We believe the foregoing decisions are based upon sound reasoning. That the Commissioner knows how to use apt language to compel an election in an original return is illustrated by the phraseology used in Regulation 1.453-8(a) relating to dealers in personal property, which provides that the election "must be made on an income tax return for the taxable year of the election, filed on or before the time specified (including extensions thereof) for filing such return." Such language is very different from the language in the regulation here pertinent, as hereinabove set out.


In Hanover Bank v. Commissioner of Internal Revenue, 369 U.S. 672, 687, 82 S.Ct. 1080, 1089, 8 L.Ed.2d 187, the Supreme Court states: "A firmly established principle of statutory interpretation is that `the words of statutes — including revenue acts — should be interpreted where possible in their ordinary, everyday senses.'" See Municipal Bond Corp. v. Commissioner, 8 Cir., 341 F.2d 683 (Feb. 18, 1965). Manifestly, the same rule applies to tax regulations.


We hold that there is no language in the statutes or in Regulation 1.453-8 (b) which compels the installment election in the original return and forecloses the use of an amended return under appropriate circumstances.


As we read the Government's brief, it does not challenge the taxpayers' claim that they did all in their power to amend the 1958 return in the summer of 1959. The Government states:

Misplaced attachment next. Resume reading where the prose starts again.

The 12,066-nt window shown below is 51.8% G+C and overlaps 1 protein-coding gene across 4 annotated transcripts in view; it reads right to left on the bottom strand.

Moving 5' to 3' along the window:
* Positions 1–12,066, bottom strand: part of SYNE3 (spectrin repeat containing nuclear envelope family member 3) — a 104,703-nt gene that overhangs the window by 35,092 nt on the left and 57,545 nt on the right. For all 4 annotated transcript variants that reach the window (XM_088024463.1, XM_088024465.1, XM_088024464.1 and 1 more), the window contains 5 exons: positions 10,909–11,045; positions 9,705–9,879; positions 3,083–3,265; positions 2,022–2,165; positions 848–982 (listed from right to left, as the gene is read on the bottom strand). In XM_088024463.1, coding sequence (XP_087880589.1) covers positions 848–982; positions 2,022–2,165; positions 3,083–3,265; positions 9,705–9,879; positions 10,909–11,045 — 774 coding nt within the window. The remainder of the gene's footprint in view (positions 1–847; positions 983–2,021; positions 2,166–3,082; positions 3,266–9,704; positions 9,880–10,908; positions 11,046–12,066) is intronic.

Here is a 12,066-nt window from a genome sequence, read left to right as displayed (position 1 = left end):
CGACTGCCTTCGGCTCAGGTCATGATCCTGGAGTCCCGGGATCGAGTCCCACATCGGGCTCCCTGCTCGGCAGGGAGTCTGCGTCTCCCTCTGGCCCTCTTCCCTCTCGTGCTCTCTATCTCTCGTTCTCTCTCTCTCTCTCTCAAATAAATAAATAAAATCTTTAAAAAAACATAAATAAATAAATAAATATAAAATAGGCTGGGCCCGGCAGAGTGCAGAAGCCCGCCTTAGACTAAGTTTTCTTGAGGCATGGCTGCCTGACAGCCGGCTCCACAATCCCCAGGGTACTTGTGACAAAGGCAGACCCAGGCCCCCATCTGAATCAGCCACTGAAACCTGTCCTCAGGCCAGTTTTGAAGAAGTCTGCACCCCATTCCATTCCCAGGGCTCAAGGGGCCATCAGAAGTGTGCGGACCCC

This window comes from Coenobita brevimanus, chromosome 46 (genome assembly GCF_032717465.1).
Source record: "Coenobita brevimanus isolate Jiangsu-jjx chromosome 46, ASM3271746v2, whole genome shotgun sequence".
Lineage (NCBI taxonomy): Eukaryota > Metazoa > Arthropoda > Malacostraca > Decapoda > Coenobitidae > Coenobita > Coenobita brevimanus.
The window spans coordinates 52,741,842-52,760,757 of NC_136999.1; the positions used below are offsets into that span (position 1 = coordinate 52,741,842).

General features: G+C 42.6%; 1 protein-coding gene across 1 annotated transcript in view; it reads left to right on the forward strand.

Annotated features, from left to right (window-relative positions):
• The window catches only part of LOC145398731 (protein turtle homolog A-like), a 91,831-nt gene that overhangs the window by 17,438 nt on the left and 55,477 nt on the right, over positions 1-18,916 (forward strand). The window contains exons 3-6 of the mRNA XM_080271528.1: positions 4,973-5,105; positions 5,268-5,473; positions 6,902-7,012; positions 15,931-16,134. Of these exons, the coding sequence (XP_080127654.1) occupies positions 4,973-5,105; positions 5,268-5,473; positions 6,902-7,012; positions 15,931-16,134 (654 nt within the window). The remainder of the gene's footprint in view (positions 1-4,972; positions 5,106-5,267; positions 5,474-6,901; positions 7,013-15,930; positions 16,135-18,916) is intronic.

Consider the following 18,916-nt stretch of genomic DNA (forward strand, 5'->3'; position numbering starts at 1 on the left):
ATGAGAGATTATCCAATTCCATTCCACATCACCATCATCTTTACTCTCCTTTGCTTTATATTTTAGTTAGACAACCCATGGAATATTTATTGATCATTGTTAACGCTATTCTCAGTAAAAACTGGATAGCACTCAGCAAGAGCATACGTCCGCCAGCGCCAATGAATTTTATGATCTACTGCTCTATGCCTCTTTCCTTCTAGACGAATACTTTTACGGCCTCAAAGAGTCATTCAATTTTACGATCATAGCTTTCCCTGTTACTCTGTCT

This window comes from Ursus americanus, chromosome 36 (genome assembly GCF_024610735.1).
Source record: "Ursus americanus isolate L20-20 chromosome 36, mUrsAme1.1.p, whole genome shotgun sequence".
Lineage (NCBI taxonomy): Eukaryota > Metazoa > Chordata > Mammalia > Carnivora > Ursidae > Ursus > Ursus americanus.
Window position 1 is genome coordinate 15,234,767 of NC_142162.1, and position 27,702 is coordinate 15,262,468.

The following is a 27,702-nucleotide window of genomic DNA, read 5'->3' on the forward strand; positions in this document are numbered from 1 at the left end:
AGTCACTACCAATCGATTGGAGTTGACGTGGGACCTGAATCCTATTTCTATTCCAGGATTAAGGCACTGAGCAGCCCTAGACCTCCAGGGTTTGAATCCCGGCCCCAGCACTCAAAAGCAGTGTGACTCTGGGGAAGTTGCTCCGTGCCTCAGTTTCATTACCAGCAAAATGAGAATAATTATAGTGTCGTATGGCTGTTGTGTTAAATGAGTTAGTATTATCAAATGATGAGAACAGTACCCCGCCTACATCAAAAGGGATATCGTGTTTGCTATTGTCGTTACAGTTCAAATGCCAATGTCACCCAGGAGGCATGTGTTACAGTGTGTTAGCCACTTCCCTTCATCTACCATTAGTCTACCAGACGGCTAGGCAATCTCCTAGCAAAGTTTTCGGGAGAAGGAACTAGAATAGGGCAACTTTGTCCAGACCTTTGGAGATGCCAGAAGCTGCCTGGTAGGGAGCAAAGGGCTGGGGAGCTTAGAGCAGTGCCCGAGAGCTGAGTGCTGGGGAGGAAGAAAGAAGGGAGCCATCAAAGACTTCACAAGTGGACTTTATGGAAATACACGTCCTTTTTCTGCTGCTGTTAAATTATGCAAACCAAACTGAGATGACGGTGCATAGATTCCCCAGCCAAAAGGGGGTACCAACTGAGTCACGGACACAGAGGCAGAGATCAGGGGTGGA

"The taxpayer's offer to file a statement out of time (R. 48), which was not accepted, is of no significance. The belated filing of the required statement would operate to undermine the essential requirement of the regulation that the installment sale and computation be disclosed and submitted in or with the return for the year of sale. There is no statute or regulation permitting the filing of an amended return in such circumstances, and the Internal Revenue Service did not err in refusing to permit it."


Joe Mayer, as a witness, testified that immediately after he learned the Government was taking the position that he was not entitled to installment treatment because he had not made an election in his original return, that he and his accountant had on two occasions consulted the revenue agents and offered to amend the return, and in fact supplied the Government with full and complete information; that he was told by the revenue agents that an amendment could not be accepted because "after the return was filed, it was impossible to make any other declarations or file any other information." The trial court in its opinion states:


"The taxpayer has made a good faithful attempt to comply with the regulations, and has offered to make an election to have the sale treated as an installment sale. The Government knew through its agents that the taxpayer desired to have installment treatment and also knew of the terms and conditions of the sale through the conferences had with the taxpayer and through the reports of the transaction carried on the front page of the Jefferson City paper."


We hold that under the record before us the offer of an amended return is the equivalent to filing such amendment. See Thorndal v. Smith, Wild, Beebe & Cades, 8 Cir., 339 F.2d 676, 679; Milton v. United States, 5 Cir., 105 F.2d 253, 255.